Very basic analysis.
For you to feel a cold draught coming in, an equal amount of warm air has to be lost.
The outside feels the warm air you lose - you only feel the cold air that replaces your losses.
Very often the cold air you feel on one side of the house is because of the warm air you are losing on the other side of the house... or upstairs... or through the roof.
A case of air flow - invisible but invincible - the front door is more likely to slam if a rear door is opened or vice versa.
Warm air rises, cold air falls.
A misted up mirror/window clears from the top down.
A mirror on an internal wall will clear quicker than one on an external wall
A high mirror more quickly than a lower mirror.
Insulating a wall above a thermostat, especially on an external wall IS a benefit. The reason being if not insulated...
Warm air rises, and collects at ceiling height.
When contacting the wall it cools and drops down when it reaches the thermostat.
It's colder than the room air temperature.
It turns on the boiler unnecessarily because "it" thinks the room air temperature is low.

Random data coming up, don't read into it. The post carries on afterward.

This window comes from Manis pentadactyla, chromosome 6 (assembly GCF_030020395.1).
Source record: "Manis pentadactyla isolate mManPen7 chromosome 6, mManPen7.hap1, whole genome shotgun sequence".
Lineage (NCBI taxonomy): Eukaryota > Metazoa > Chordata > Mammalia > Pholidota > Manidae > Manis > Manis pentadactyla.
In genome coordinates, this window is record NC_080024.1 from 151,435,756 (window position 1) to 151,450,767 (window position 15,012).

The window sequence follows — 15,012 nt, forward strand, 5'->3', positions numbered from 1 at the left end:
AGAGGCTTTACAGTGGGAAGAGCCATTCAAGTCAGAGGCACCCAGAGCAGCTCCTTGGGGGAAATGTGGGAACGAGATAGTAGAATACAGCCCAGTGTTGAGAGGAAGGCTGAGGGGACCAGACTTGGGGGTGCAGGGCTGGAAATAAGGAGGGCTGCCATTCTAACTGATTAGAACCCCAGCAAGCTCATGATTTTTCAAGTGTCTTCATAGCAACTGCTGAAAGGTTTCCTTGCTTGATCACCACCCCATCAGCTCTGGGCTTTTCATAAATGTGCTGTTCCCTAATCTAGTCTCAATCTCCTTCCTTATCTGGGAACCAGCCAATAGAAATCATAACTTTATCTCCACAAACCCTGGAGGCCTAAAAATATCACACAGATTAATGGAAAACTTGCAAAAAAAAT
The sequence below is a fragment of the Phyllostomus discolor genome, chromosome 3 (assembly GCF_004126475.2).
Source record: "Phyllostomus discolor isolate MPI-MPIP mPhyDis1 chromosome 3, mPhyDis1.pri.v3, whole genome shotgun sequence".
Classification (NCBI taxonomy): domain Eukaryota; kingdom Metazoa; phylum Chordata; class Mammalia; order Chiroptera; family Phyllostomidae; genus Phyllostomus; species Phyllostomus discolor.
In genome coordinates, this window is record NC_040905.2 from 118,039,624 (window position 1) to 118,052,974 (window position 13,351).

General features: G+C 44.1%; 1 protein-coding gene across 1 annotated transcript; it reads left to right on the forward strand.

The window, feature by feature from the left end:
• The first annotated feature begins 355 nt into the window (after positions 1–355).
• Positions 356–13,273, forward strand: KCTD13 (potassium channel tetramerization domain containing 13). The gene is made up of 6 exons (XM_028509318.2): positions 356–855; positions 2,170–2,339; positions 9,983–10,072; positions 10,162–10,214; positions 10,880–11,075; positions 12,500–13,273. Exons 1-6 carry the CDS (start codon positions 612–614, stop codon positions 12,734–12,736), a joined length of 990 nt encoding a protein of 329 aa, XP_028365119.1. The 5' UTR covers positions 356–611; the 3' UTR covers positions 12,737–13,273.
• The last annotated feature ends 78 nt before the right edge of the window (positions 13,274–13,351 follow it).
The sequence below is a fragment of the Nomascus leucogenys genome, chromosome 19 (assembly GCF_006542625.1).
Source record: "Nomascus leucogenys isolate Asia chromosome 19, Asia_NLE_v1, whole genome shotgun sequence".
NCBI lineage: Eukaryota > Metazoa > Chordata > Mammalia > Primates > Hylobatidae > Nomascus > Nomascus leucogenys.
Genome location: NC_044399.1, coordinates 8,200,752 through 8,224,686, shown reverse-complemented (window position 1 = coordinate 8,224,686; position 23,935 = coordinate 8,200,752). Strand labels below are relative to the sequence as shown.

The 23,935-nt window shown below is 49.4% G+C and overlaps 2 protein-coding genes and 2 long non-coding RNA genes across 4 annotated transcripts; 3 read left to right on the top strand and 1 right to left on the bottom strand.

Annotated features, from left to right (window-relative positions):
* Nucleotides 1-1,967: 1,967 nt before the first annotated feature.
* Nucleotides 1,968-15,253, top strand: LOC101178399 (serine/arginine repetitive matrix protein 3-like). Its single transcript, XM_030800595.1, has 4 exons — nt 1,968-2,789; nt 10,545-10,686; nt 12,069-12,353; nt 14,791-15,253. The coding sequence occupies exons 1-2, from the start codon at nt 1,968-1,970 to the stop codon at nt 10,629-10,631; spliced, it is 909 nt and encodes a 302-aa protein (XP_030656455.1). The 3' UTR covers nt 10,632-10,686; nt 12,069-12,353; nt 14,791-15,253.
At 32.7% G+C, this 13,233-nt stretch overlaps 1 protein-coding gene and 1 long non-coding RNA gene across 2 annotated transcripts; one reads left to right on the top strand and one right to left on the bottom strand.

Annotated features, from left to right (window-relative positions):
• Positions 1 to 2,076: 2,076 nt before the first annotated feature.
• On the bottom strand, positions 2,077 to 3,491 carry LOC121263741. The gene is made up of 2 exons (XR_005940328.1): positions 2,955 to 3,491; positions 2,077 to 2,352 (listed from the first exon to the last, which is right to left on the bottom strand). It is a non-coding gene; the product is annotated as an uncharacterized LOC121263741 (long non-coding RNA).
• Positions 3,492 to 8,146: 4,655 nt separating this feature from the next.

It's only the air adjacent to the wall that is cooler (the air falling on the thermostat)
Insulating the wall above reduces this unnecessary waste, plus wear and tear of the boiler cycles.
Even a shelf above the thermostat will help.
This logic can be applied to cold air coming through from all parts of the front door.
If the thermostat is situated near to your door, the cold air falls onto it and kicks the boiler unnecessarily into action once again.
Insulate around the door
Use a draught stopper
Ensure no obstruction of mail delivery so that jamming open of the letter box is prevented.
If your letter box is noisy, then you are losing heat and energy.
One solution that could be considered - here